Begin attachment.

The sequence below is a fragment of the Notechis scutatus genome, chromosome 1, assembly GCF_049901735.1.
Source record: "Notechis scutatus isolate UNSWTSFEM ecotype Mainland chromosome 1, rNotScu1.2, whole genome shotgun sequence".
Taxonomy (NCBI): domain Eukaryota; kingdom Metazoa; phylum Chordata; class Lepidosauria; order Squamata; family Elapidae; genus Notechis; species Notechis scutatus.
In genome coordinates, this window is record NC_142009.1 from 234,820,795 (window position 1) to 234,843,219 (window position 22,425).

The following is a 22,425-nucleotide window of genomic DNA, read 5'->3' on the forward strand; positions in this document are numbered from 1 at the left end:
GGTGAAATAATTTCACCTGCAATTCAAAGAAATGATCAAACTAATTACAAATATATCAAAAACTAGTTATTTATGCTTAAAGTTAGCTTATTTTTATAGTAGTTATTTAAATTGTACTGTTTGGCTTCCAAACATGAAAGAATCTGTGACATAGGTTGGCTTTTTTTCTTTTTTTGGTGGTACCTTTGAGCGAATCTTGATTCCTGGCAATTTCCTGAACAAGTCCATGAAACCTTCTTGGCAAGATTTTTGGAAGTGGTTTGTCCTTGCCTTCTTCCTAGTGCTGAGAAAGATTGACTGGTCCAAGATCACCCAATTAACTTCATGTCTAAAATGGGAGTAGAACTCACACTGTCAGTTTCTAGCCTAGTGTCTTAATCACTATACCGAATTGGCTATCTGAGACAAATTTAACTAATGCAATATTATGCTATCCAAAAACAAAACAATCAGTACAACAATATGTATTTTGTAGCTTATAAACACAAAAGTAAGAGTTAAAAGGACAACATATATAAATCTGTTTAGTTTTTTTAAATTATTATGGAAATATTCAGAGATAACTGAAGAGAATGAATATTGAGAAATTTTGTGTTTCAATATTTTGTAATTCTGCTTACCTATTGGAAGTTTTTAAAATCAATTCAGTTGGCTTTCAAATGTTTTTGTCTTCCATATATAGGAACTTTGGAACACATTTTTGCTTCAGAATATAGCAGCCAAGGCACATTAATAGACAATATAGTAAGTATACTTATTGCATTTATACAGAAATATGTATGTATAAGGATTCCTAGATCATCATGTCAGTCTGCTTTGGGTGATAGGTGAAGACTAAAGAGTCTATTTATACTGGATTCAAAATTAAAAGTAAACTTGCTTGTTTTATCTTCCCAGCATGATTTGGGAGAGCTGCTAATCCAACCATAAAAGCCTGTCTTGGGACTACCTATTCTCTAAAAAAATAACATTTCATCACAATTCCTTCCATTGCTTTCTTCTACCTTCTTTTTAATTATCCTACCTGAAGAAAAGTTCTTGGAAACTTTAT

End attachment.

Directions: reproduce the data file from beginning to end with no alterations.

The sequence below is a fragment of the Notechis scutatus genome, chromosome 1, assembly GCF_049901735.1.
Source record: "Notechis scutatus isolate UNSWTSFEM ecotype Mainland chromosome 1, rNotScu1.2, whole genome shotgun sequence".
Taxonomy (NCBI): domain Eukaryota; kingdom Metazoa; phylum Chordata; class Lepidosauria; order Squamata; family Elapidae; genus Notechis; species Notechis scutatus.
In genome coordinates, this window is record NC_142009.1 from 234,820,795 (window position 1) to 234,843,219 (window position 22,425).

The following is a 22,425-nucleotide window of genomic DNA, read 5'->3' on the forward strand; positions in this document are numbered from 1 at the left end:
GGTGAAATAATTTCACCTGCAATTCAAAGAAATGATCAAACTAATTACAAATATATCAAAAACTAGTTATTTATGCTTAAAGTTAGCTTATTTTTATAGTAGTTATTTAAATTGTACTGTTTGGCTTCCAAACATGAAAGAATCTGTGACATAGGTTGGCTTTTTTTCTTTTTTTGGTGGTACCTTTGAGCGAATCTTGATTCCTGGCAATTTCCTGAACAAGTCCATGAAACCTTCTTGGCAAGATTTTTGGAAGTGGTTTGTCCTTGCCTTCTTCCTAGTGCTGAGAAAGATTGACTGGTCCAAGATCACCCAATTAACTTCATGTCTAAAATGGGAGTAGAACTCACACTGTCAGTTTCTAGCCTAGTGTCTTAATCACTATACCGAATTGGCTATCTGAGACAAATTTAACTAATGCAATATTATGCTATCCAAAAACAAAACAATCAGTACAACAATATGTATTTTGTAGCTTATAAACACAAAAGTAAGAGTTAAAAGGACAACATATATAAATCTGTTTAGTTTTTTTAAATTATTATGGAAATATTCAGAGATAACTGAAGAGAATGAATATTGAGAAATTTTGTGTTTCAATATTTTGTAATTCTGCTTACCTATTGGAAGTTTTTAAAATCAATTCAGTTGGCTTTCAAATGTTTTTGTCTTCCATATATAGGAACTTTGGAACACATTTTTGCTTCAGAATATAGCAGCCAAGGCACATTAATAGACAATATAGTAAGTATACTTATTGCATTTATACAGAAATATGTATGTATAAGGATTCCTAGATCATCATGTCAGTCTGCTTTGGGTGATAGGTGAAGACTAAAGAGTCTATTTATACTGGATTCAAAATTAAAAGTAAACTTGCTTGTTTTATCTTCCCAGCATGATTTGGGAGAGCTGCTAATCCAACCATAAAAGCCTGTCTTGGGACTACCTATTCTCTAAAAAAATAACATTTCATCACAATTCCTTCCATTGCTTTCTTCTACCTTCTTTTTAATTATCCTACCTGAAGAAAAGTTCTTGGAAACTTTAT